Those worst fears about Dellavedova were confirmed for many when they saw him apparently going for the legs of Draymond Green Tuesday night. It locked the narrative into place for fans and sportswriters (and likely players too). The benefit of the doubt is evaporating.

The next day, Sports Illustrated, NBC Sports, USA Today, SB Nation, CBS Sports, and Bleacher Report, to name only a few, all ran stories openly asking the question, or making declarative statements, about Dellavedova’s willingness to put careers at risk. And yet the player was still considered a hero by some after his integral finals performance made him a household name. He even gets a nice, cute diminutive: Delly.

“Delly” memes proliferated on social media, and his own trip to the hospital after the game--for dehydration--was reported on in a way that offered sympathy to a player whose play puts every opponent at risk of going to the hospital for much worse.

Vassar professor and author Kiese Laymon, entertaining followers on Facebook with his live-commenting on game 3, caught Dellavedova’s attack during and offered a trenchant observation: Matthew Dellavedova is benefiting from white privilege.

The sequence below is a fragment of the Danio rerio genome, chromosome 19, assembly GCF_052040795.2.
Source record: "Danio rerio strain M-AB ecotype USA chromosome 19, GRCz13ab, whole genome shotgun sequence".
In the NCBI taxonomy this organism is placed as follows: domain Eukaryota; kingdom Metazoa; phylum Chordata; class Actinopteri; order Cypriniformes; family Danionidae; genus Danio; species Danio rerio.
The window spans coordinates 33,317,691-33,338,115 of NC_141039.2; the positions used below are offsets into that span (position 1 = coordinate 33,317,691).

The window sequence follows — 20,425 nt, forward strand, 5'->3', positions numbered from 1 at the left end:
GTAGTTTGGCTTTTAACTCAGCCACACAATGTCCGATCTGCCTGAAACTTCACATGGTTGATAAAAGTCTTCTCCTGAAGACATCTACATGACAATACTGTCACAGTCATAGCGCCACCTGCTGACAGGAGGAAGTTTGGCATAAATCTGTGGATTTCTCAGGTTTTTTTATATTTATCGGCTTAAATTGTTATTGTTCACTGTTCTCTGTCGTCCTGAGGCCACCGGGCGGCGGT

Laymon, a consummate Cavs fan, broke from his die-hard fandom to criticize what he saw as an advantage had by his team’s white thug. “Too bad Golden State doesn't have a white boy to get away with shit like this,” he wrote. The comment was well-received with with “likes.”

“We all know that a little white boy can get away with shit in this league that black players can't,” he continued. “As someone who understands how antiblackness and white innocence work, I gotta at least call it out.”

It’s increasingly easy to apply Laymon’s critique of “antiblackness and white innocence” to the NBA and Dellavedova’s newfound fame. The NBA, a league with a preponderance of black athletes and fans, has suffered the racist perceptions of its players for decades. It’s somehow permissible to write about the league in the way the San Francisco Examiner’s Bob Frantz did in 2010, describing how the league’s “overly ink-stained players look like a bunch of gang-bangers playing in the recreation yard at Pelican Bay.” (Frantz even doubled down on his racism a few weeks later in the same esteemed pages: “A league filled with guys that look like thugs is bound to be filled with guys that act like thugs.”)

And Frantz is far from alone: Other sportswriters, bloggers, politicians, even top GOP tastemakers -- it’s an alarmingly common charge against a league full of professionals.